Different feeding regimes and housing systems had no significant effect on the growth rate of pigs. The production results were highly satisfactory in all experimental groups. The addition of alfalfa green forage and/or supplementing the experimental diets with rapeseed oil resulted in increasing of the HDL cholesterol levels in the blood serum and decrease in the levels of LDL cholesterol in the blood, but had no significant influence on the blood level of total cholesterol. Cortisol levels in the serum were comparable in all groups (however, a little lower in pigs reared with access to outdoor runs), which indicates that pigs were provided with adequate nutrition and housing in all analysed systems. At the same time, this is a sign of good welfare status of growing-finishing pigs of all investigated groups. It seems that feeding a complete diet with increased ME content plus green alfalfa forage and being reared indoors with free access to outdoor runs gave the best results.

Authors' contributions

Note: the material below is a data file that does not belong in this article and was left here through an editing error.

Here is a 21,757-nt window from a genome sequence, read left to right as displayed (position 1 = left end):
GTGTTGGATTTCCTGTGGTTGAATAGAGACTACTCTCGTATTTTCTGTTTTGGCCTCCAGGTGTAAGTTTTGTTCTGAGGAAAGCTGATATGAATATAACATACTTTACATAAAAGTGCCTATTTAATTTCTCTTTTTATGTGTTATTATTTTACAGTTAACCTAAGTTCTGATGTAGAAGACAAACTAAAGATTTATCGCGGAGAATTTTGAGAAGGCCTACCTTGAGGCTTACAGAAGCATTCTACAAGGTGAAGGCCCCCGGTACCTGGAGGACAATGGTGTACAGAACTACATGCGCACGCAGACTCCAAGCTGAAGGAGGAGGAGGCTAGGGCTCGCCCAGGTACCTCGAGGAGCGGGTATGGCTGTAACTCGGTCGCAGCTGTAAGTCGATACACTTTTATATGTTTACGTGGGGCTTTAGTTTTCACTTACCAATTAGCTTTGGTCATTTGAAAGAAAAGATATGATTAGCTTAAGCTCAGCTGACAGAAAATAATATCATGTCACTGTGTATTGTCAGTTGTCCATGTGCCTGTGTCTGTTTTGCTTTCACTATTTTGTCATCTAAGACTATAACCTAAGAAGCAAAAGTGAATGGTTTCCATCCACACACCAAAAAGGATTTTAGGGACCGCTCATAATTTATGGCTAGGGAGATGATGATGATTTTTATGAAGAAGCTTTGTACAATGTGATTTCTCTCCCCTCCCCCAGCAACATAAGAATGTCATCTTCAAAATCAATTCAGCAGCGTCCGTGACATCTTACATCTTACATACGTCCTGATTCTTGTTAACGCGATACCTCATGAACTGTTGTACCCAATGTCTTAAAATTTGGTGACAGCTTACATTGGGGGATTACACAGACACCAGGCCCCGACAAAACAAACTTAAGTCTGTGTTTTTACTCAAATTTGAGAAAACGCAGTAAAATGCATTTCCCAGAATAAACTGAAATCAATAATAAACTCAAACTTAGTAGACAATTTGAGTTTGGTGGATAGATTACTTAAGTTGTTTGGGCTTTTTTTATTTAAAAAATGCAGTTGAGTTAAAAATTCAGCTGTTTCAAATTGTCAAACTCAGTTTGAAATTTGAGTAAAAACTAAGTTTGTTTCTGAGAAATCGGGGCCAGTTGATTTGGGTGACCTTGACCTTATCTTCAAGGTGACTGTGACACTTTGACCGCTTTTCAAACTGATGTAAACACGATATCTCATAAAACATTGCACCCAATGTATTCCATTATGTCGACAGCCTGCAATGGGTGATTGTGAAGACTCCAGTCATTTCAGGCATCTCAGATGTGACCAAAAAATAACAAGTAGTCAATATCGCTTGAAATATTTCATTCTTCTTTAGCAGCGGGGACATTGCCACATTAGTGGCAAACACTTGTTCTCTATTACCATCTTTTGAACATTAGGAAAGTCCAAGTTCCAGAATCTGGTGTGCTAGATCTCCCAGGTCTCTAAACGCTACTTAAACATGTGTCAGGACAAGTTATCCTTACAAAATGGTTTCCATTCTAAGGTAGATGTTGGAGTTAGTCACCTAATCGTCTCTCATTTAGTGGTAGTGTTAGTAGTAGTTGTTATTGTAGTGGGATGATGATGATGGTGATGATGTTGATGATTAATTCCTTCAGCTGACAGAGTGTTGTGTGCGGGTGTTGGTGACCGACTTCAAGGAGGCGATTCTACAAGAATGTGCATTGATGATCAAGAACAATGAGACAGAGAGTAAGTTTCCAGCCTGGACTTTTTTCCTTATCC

WJK and JF coordinated the project design and implementation. KK was in charge of sample collecting and with DB and WM was responsible for laboratory tests. All co-authors participated in results, statistics and interpretation. WJK was in charge of writing the manuscript.

Conflict of interest declaration

We wish to confirm that there are no known conflicts of interest associated with the publication of this manuscript and there has been no significant financial support for this work that could have influenced its outcome. We also confirm that this manuscript has been read and approved by all authors and that the order of authors listed in the manuscript has been approved by all of us.



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Received 23 November 2015
Accepted 27 January 2016
First published online 13 March 2016